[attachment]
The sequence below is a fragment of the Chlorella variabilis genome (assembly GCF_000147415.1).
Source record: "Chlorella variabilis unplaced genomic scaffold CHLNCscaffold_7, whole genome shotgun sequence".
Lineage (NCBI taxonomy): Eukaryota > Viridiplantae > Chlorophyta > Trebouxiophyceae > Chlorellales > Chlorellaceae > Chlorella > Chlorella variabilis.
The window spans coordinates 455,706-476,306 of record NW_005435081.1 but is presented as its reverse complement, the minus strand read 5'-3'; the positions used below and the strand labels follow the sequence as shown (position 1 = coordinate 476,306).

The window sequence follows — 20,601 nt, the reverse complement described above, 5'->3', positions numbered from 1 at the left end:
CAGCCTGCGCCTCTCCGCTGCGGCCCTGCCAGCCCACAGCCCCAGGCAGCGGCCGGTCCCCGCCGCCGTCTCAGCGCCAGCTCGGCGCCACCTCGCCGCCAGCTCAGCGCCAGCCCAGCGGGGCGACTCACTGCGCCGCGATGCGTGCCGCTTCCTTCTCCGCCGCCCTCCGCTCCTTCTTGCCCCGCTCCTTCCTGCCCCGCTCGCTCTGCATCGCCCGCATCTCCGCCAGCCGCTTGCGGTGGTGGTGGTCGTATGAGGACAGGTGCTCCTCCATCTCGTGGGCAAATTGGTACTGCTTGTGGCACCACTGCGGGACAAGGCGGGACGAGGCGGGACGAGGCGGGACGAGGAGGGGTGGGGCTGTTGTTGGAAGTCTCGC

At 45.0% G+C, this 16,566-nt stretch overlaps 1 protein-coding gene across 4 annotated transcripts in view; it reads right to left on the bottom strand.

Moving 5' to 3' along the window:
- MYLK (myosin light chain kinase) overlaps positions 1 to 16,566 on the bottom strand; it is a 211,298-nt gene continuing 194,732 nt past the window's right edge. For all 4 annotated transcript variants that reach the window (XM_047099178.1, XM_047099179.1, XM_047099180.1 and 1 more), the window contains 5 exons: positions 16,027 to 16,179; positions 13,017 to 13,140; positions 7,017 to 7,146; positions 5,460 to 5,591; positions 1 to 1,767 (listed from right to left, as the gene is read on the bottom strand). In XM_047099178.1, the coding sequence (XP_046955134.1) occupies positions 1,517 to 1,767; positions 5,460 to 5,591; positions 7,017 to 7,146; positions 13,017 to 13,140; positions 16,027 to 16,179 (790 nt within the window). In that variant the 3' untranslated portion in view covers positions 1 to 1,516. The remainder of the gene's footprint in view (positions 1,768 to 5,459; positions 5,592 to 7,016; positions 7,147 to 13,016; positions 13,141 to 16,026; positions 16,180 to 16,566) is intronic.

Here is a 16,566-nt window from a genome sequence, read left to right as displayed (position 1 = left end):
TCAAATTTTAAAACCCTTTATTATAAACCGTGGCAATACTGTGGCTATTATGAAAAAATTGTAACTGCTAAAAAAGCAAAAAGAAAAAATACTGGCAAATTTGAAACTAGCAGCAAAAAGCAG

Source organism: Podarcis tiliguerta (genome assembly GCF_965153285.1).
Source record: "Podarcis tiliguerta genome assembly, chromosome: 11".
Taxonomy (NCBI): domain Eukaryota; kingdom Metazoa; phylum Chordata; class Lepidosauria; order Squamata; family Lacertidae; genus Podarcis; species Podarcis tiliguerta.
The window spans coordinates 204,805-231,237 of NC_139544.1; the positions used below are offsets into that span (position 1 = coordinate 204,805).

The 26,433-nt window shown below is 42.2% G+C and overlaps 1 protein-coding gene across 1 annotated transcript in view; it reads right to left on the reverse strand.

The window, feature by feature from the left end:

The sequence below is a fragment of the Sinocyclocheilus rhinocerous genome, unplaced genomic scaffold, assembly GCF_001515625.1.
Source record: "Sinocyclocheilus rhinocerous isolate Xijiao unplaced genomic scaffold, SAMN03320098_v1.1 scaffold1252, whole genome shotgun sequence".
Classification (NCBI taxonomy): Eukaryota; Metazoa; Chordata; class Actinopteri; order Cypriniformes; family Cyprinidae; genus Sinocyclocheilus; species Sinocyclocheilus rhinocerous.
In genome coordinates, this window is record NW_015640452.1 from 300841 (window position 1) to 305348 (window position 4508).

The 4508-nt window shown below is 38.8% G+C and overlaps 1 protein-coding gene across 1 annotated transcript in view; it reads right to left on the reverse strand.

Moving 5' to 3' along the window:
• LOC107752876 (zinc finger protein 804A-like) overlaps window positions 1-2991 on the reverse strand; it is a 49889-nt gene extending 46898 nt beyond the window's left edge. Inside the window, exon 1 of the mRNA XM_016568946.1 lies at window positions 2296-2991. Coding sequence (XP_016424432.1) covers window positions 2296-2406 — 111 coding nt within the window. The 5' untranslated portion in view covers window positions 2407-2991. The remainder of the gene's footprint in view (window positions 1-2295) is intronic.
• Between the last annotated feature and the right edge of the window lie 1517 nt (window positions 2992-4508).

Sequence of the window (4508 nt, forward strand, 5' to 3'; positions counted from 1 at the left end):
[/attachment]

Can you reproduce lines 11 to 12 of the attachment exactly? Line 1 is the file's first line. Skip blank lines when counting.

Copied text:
TCAAATTTTAAAACCCTTTATTATAAACCGTGGCAATACTGTGGCTATTATGAAAAAATTGTAACTGCTAAAAAAGCAAAAAGAAAAAATACTGGCAAATTTGAAACTAGCAGCAAAAAGCAG

Source organism: Podarcis tiliguerta (genome assembly GCF_965153285.1).